RE: Chained iPXE and ISO via http
I should have specified. I am using apache2. That being said, apache2 handles range requests out of the box for static content. So that should not be the problem, right?

You mentioned that the image will be read only. That might make a difference. It should be marked also with an x for execute, right? I mean, my bootloader is in memory and I need to actually execute it, not just reading it.

Now, the one part I am not 100% sure of is the ISO part. I am using Linux's loopdevice/fdisk to write my own imagefile containing my kernel.

I can use the file command to see details about my image:
>file hdd_image
>hdd_image: x86 boot sector; partition 1: ID=0xa5, active, starthead 32, startsector 2048, 38912 sectors, code offset 0x31

I am fairly certain that this satisfies ISO requirements.

Now, on to your question why am I not loading my kernel directly. As far as I know at the end of the iPXE routine, the processor is still in 16 bit real mode. My kernel is solely 64 bit. I don't think iPXE jumps to long mode for me, hende I need the bootloader that does the jumping for me.

I have been using memdisk with iPXE but what I really want is the code signing ability from iPXE. As far as I understand, I CANNOT verify neither the memdisk image nor the ISO image that way since I have to use TFTP instead of HTTP! Am I right here?

And lastly, about my toolchain. I have a custom OS, from scratch. No Linux distro or code at all. I am using GCC, LD, loopdevices and fdisk. Nothing fancy or blackmagic. Maybe I can help you with your problem, just need to know some more info.

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2014-07-21, 21:11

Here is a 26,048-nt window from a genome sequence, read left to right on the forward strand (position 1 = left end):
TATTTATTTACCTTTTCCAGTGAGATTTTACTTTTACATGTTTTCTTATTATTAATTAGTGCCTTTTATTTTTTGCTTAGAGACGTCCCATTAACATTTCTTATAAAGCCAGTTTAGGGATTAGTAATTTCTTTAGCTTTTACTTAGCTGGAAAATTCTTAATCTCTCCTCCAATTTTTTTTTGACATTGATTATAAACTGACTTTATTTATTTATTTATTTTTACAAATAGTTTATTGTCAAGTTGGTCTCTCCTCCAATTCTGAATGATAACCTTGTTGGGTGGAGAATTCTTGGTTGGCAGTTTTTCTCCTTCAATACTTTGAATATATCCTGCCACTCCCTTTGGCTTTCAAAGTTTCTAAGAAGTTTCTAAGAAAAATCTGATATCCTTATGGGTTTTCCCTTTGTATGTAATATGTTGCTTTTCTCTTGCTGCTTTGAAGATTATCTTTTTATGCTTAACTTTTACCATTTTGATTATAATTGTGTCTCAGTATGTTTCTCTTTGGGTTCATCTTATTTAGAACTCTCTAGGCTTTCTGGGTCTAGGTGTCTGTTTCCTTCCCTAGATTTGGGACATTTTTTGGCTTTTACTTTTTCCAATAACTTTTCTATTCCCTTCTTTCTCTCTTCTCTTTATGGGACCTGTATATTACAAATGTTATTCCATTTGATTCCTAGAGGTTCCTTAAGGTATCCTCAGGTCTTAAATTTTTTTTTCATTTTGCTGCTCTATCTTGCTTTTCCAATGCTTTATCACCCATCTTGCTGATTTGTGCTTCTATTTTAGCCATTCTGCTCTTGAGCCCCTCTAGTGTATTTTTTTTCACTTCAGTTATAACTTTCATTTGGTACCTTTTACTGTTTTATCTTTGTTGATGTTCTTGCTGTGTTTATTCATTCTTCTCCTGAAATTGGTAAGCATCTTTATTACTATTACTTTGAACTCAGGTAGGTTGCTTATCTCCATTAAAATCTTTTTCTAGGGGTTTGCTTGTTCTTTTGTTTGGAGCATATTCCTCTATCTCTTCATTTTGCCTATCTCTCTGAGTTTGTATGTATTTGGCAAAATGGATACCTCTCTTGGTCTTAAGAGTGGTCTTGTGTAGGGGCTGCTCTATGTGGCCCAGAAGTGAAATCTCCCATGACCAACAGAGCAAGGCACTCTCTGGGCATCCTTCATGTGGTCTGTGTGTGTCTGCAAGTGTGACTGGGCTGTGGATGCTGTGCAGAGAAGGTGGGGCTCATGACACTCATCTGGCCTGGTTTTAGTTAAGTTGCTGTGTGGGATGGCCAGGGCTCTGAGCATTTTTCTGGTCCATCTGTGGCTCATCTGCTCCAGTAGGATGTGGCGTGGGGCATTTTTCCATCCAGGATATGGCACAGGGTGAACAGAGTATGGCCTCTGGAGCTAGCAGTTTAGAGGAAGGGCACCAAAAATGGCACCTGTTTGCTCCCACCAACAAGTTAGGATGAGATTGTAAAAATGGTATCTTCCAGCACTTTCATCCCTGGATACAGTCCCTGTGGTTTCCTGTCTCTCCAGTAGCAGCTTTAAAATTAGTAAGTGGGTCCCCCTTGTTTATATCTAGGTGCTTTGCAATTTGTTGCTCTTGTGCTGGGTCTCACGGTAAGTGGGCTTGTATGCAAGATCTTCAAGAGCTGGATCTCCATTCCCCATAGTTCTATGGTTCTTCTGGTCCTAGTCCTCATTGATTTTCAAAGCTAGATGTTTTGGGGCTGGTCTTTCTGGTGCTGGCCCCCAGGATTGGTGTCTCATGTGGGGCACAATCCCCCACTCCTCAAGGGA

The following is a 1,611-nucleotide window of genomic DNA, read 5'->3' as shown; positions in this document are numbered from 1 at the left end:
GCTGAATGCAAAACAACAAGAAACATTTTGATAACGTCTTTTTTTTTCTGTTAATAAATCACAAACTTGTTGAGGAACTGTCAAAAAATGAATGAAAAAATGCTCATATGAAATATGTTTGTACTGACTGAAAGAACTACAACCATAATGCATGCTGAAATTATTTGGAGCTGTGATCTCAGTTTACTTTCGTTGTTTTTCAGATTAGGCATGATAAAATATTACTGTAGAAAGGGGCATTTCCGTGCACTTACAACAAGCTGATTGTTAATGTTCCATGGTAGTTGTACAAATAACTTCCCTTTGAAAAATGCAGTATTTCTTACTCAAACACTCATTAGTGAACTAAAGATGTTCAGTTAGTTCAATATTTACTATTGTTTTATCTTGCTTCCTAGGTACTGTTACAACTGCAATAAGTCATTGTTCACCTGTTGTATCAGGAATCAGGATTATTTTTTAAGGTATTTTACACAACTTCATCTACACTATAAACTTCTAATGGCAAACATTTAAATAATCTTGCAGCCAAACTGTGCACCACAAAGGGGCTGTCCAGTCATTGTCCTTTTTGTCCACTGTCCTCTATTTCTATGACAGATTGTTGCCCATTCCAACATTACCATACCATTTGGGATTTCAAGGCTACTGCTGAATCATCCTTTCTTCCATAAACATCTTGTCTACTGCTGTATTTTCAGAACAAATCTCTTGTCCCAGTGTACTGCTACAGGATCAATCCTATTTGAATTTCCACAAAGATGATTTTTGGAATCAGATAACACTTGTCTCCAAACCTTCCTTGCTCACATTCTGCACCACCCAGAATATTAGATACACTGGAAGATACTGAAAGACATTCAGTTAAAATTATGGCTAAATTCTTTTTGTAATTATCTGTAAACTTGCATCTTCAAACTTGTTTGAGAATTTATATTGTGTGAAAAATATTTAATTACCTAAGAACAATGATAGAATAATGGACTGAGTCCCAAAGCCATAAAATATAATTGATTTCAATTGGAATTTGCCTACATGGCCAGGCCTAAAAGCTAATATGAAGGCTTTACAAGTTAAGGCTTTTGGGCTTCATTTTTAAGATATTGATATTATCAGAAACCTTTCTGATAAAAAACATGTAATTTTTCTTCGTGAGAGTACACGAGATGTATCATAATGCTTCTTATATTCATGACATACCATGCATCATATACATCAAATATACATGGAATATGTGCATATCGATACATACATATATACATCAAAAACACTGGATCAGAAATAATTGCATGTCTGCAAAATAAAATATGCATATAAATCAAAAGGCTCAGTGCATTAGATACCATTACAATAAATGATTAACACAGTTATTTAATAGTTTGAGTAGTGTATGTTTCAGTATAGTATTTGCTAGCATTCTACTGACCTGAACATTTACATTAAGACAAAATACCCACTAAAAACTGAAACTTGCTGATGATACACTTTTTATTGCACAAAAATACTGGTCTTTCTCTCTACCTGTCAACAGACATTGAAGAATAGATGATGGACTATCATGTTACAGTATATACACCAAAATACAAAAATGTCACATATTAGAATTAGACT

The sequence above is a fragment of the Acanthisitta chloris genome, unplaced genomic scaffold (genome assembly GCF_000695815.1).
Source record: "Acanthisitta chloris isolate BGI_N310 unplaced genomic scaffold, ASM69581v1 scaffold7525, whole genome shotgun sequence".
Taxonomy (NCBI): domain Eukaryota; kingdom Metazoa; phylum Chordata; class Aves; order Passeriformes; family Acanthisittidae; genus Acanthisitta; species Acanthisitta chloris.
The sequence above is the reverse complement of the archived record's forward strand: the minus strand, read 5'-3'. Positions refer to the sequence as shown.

Post: #4
RE: Chained iPXE and ISO via http
Trusting code should have nothing to do with whether you're using TFTP or HTTP. You can use memdisk with your content located on an HTTP server. Doing something like this:

kernel http://my.server.tld/memdisk iso raw
initrd http://my.server.tld/custom_os.iso

I'm not sure if you need to use the iso and raw options to memdisk for your ISO. You seem more knowledgeable about it, so check the memdisk docs for the specific details regarding those two options.

I'm not a core developer, so I'm uncertain what ipxe does and does not do before starting the actual kernel. If you use the bzImage format, then I'd recommend looking over the code for that executable format and see what it does.

My problem is not really related then. I'm just trying to decide how to build my custom linux distro that runs purely from initrd/ramdisk for a special utility I want to run in a dedicated environment (with all storage on the network). I've read about two tools, one is using make, which means you'll need to customize makefiles to improve it, and the other one is a bunch of shell scripts. Can't recall the names of either of them, to be honest.
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2014-07-21, 21:43
Post: #5
RE: Chained iPXE and ISO via http
So I can still use MEMDISK (which I have up and running already) and still trust/sign code? That's great. Is the procedure the same as in the Documentation Guide?
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2014-07-22, 11:52
Post: #6
RE: Chained iPXE and ISO via http
I believe so. If you aren't able to get it working, try to show us the iPXE script you're trying to get working, and we might be able to tell you where you're doing it wrong.